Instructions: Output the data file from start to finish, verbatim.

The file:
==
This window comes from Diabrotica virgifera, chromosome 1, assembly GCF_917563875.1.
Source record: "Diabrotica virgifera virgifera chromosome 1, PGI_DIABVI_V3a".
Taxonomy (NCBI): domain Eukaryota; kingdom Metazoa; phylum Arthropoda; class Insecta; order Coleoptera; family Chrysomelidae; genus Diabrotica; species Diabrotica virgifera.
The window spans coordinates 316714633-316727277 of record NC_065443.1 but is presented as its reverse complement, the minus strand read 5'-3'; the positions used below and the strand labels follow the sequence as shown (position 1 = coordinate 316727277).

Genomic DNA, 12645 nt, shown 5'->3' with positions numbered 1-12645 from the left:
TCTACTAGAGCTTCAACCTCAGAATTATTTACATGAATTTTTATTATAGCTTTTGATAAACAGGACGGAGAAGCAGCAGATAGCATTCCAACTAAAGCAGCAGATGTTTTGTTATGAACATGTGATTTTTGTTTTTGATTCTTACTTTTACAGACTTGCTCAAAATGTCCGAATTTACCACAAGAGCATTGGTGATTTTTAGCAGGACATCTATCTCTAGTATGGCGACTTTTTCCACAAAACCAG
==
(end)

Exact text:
This window comes from Diabrotica virgifera, chromosome 1, assembly GCF_917563875.1.
Source record: "Diabrotica virgifera virgifera chromosome 1, PGI_DIABVI_V3a".
Taxonomy (NCBI): domain Eukaryota; kingdom Metazoa; phylum Arthropoda; class Insecta; order Coleoptera; family Chrysomelidae; genus Diabrotica; species Diabrotica virgifera.
The window spans coordinates 316714633-316727277 of record NC_065443.1 but is presented as its reverse complement, the minus strand read 5'-3'; the positions used below and the strand labels follow the sequence as shown (position 1 = coordinate 316727277).

Genomic DNA, 12645 nt, shown 5'->3' with positions numbered 1-12645 from the left:
TCTACTAGAGCTTCAACCTCAGAATTATTTACATGAATTTTTATTATAGCTTTTGATAAACAGGACGGAGAAGCAGCAGATAGCATTCCAACTAAAGCAGCAGATGTTTTGTTATGAACATGTGATTTTTGTTTTTGATTCTTACTTTTACAGACTTGCTCAAAATGTCCGAATTTACCACAAGAGCATTGGTGATTTTTAGCAGGACATCTATCTCTAGTATGGCGACTTTTTCCACAAAACCAG